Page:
Refuting the errors of Jonathan Neville and the Heartland hoax

Wednesday, January 20, 2021

Rian Nelson, the Heartland hoax, and conspiracy theories

One foundational belief of the Heartland theory is that there is a massive conspiracy going on within The Church of Jesus Christ of Latter-day Saints to suppress the truth about Book of Mormon geography, Joseph Smith’s translation process, and other specific issues of Church history. For the last two years, this blog has documented Jonathan Neville’s continual preaching of this purported conspiracy.

It comes as no surprise to me, then that Heartlander Rian Nelson is a full-blown conspiracy theorist.

Nelson is the author of Moroni’s America – Maps Edition, which he based on Neville’s book and which was edited by Neville. Nelson also edited and contributed to several Heartlander publications, including their deeply flawed Annotated Book of Mormon. He also writes many of the posts for BofM.blog, which is connected to Rodney Meldrum’s FIRM Foundation.

Writing on his own behalf, without representing Meldrum or FIRM, Nelson published a blog post on January 20, 2021, entitled “Would Yo Lay Down Your Life for Simply a Corporation?” In this post, Nelson unleashes some of the more fantastical conspiracy theories that are darlings of the radical conservative fringe in the United States, including:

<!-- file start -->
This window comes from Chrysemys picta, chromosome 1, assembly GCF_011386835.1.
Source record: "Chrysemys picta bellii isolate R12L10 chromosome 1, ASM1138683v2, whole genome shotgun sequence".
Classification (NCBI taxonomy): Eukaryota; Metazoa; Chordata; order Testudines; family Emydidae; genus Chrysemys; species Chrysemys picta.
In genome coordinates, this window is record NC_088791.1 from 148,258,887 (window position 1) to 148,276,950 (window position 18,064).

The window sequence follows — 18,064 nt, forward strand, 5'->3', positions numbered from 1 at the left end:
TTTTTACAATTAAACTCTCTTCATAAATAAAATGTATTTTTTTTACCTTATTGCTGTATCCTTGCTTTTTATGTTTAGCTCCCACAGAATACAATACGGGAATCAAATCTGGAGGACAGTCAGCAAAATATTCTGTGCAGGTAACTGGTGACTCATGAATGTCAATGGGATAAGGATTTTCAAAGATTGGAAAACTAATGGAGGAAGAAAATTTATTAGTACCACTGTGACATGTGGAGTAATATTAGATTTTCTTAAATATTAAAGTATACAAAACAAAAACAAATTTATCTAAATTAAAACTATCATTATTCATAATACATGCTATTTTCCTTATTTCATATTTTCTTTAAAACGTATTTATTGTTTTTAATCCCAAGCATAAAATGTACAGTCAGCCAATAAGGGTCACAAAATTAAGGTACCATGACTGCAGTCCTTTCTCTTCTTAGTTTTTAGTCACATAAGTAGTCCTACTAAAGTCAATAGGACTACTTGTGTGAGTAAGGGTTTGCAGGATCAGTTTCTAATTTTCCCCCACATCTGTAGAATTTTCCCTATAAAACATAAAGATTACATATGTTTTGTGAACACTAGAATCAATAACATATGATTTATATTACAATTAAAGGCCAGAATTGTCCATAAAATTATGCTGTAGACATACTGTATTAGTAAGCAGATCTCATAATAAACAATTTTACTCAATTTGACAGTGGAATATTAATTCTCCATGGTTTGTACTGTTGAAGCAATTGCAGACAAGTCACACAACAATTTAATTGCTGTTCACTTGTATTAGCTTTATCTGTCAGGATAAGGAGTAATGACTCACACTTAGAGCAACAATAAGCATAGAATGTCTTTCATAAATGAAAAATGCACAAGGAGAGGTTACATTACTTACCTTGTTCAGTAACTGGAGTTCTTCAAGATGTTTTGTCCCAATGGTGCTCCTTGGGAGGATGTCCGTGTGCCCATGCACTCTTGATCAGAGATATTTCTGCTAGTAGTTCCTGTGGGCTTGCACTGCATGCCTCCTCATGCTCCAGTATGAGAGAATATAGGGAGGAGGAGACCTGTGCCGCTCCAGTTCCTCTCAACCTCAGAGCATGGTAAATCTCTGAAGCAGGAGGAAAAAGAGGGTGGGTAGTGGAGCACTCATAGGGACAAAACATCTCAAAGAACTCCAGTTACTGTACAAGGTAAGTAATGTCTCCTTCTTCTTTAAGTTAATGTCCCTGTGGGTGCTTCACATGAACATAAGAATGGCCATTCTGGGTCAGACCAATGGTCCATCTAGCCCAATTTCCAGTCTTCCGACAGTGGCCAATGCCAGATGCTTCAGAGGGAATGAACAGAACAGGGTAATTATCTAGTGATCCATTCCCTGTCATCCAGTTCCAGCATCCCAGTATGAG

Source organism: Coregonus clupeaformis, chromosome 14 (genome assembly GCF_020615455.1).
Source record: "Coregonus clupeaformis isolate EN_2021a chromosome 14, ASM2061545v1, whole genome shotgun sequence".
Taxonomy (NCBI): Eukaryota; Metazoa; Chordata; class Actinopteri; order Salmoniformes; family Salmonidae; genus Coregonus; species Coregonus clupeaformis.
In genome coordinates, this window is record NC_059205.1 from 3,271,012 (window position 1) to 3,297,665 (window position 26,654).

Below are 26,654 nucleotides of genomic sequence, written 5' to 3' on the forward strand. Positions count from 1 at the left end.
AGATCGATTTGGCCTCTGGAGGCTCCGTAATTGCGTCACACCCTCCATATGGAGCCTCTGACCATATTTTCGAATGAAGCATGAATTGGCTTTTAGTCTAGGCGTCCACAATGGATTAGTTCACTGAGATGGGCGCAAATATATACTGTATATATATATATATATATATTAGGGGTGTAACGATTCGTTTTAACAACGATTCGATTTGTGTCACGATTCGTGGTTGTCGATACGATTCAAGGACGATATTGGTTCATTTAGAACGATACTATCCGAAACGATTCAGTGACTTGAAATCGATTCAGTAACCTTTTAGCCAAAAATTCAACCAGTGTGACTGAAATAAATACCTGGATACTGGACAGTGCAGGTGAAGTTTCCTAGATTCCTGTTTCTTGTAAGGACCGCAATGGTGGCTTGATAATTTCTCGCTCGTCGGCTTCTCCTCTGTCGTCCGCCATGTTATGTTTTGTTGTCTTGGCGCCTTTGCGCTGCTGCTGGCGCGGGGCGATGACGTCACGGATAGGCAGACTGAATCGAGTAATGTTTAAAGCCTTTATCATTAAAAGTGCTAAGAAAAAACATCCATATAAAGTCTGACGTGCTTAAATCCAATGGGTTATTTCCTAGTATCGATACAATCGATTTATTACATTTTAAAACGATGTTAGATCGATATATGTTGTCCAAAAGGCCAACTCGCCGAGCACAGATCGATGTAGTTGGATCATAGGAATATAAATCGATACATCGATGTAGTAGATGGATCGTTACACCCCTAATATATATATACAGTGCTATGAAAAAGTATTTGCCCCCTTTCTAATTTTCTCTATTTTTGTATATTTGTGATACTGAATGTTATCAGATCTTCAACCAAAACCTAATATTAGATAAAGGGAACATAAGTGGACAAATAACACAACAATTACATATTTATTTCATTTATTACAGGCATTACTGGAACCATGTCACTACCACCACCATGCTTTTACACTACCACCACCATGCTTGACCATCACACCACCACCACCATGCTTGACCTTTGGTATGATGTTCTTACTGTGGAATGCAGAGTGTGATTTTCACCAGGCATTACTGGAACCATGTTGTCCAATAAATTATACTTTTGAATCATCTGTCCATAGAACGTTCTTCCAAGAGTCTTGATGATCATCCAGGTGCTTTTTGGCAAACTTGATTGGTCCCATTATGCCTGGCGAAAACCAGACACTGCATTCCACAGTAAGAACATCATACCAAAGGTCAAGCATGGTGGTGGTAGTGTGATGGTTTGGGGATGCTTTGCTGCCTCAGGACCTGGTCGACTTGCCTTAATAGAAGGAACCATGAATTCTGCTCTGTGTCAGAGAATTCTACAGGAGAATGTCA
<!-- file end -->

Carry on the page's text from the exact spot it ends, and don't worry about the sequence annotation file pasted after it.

Tinfoil hat Signs movie
  • The United States “loaned money from the Rothschilds and then set up as a Corporation” on February 21, 1871. (This is false.)
  • “[Donald] Trump has already signed an order of insurrection or put us under martial law” and “Trump, and General [Michael] Flynn and [Thomas] McInerny will bring back a Righteous Republic. Pres. Trump will be sworn in as our 19th President under a Righteous Republic. Probably on March 4, 2020.” (This is false.)
  • The Jewish “Khazarian Mafia” that controls the United States is in the process of “coming down.” (This conspiracy is so nuts that there isn’t even a reputable site that discusses it.)
  • U.S. flags with gold fringe are military flags and indicate that “you are under martial law.” (This is false.)

Tinfoil-hat conspiracy theories like these are (sadly) believed by a significant percentage of Americans, thanks in part to the internet and social media.

That such a prominent individual within the Heartland movement is a deep believer in these patently false claims comes as no surprise to me, since the Heartland theory itself is primarily based on the belief that similar conspiracies are operating within the Lord’s Church.

—Peter Pan

3 comments:

  1. It's sad, really. When you live as though everyone has it in for you, clearly no one - not even the Lord's Anointed - can be trusted. As they say, 'just because you're paranoid doesn't mean they're not out to get you'. Now if you'll excuse me, I need more heavy-duty foil. For the grill.

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  2. Two posts in two days! I'm enjoying the treats!

    ReplyDelete
    Replies
    1. Some days the muse strikes. Other days, she is silent.

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